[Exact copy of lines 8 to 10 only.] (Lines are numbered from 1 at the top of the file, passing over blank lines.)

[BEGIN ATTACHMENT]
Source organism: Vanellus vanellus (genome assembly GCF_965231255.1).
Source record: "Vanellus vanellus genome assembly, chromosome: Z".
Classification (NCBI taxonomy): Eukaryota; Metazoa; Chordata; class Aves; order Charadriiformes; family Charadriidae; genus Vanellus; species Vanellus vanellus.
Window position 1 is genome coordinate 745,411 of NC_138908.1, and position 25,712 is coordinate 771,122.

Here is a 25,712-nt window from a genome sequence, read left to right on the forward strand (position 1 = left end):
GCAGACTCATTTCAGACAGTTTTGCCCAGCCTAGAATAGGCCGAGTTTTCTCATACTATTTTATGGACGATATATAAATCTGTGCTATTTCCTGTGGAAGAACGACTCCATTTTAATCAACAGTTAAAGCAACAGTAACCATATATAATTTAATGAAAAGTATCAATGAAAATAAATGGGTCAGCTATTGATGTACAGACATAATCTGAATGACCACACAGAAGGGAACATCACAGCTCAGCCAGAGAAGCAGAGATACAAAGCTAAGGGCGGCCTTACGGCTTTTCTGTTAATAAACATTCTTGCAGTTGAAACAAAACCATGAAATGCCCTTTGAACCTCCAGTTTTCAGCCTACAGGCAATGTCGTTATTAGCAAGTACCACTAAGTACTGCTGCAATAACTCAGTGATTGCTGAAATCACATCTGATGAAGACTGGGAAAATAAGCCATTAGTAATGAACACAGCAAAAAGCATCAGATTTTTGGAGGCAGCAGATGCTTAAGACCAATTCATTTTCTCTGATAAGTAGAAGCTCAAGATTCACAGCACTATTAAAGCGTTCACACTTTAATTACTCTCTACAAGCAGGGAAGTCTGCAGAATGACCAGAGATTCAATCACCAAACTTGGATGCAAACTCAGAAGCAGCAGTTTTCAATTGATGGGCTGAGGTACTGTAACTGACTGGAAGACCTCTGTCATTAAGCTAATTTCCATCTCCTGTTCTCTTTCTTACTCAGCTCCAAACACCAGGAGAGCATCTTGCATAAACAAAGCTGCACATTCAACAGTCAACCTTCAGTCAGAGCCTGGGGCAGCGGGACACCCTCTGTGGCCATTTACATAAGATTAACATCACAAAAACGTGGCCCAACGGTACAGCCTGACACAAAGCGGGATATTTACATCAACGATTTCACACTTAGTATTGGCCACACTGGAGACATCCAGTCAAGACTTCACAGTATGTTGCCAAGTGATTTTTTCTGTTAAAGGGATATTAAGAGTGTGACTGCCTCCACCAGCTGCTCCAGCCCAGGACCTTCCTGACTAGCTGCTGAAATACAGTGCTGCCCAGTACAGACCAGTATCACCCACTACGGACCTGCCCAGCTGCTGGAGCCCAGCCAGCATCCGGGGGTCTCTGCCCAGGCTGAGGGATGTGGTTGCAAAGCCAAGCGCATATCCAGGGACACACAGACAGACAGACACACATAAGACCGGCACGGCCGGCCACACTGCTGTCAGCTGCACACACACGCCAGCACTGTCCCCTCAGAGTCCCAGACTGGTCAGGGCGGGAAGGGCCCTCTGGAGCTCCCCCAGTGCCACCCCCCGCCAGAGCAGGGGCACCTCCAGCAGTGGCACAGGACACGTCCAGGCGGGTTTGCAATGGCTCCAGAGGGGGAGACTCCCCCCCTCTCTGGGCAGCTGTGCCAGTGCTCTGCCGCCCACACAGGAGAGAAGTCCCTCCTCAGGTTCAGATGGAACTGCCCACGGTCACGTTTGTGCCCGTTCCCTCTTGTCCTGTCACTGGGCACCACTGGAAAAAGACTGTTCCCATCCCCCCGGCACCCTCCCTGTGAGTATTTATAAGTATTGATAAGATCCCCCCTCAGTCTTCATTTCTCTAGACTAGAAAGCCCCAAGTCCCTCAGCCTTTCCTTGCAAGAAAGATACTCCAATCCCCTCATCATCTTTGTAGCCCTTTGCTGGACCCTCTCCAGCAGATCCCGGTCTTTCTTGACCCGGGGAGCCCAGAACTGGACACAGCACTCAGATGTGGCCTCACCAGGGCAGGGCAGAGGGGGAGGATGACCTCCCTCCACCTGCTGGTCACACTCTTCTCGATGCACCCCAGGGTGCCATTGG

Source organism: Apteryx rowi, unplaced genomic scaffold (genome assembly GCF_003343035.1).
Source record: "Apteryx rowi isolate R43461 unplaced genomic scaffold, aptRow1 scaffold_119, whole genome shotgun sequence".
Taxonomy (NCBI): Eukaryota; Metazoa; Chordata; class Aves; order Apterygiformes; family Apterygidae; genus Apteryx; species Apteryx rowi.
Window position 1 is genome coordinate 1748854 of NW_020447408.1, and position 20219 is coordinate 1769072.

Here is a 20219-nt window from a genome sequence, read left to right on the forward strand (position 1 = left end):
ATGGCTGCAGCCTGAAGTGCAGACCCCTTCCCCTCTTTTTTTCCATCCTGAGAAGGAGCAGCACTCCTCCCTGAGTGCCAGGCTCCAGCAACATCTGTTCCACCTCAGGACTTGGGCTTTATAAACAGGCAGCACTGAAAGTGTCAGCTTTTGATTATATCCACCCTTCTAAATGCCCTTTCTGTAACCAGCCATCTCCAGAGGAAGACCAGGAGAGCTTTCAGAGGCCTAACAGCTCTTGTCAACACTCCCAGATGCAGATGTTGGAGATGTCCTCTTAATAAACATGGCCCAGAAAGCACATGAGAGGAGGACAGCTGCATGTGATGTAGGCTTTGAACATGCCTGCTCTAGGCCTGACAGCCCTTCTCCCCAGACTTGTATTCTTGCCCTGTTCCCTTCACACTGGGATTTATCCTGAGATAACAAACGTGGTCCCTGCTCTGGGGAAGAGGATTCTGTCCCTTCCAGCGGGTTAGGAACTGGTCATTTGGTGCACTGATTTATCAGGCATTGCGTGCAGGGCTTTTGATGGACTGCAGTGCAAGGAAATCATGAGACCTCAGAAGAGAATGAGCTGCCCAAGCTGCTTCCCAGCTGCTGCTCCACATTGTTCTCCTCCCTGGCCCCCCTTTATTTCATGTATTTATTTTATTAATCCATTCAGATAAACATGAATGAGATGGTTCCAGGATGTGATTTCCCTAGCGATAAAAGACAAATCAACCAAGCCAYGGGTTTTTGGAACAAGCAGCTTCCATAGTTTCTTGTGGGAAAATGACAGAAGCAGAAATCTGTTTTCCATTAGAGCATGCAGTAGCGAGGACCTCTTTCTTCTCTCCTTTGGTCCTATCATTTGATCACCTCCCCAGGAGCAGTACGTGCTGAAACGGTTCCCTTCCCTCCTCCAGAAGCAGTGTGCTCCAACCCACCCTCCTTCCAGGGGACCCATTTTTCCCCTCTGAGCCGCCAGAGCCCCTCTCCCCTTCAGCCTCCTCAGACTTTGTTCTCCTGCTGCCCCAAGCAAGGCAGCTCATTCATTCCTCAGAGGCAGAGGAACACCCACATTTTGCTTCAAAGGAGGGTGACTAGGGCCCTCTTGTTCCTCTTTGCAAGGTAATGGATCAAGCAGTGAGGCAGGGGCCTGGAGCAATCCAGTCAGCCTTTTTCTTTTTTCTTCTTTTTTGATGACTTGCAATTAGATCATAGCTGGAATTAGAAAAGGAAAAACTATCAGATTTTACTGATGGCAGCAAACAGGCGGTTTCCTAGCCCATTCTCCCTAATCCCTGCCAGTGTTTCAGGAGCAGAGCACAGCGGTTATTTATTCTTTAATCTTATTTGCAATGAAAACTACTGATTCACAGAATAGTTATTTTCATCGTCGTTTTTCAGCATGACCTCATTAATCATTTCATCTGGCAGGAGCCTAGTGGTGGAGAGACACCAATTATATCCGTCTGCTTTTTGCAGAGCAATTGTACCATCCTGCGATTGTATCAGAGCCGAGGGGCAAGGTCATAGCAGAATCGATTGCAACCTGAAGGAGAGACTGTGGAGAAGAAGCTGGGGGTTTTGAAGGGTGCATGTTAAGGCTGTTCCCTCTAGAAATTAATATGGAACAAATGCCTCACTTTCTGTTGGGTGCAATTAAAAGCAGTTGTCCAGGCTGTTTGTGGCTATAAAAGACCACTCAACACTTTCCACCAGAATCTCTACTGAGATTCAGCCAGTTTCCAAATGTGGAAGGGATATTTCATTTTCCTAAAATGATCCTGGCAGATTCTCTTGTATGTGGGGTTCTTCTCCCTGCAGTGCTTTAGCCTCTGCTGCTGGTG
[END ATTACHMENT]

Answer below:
Source record: "Apteryx rowi isolate R43461 unplaced genomic scaffold, aptRow1 scaffold_119, whole genome shotgun sequence".
Taxonomy (NCBI): Eukaryota; Metazoa; Chordata; class Aves; order Apterygiformes; family Apterygidae; genus Apteryx; species Apteryx rowi.
Window position 1 is genome coordinate 1748854 of NW_020447408.1, and position 20219 is coordinate 1769072.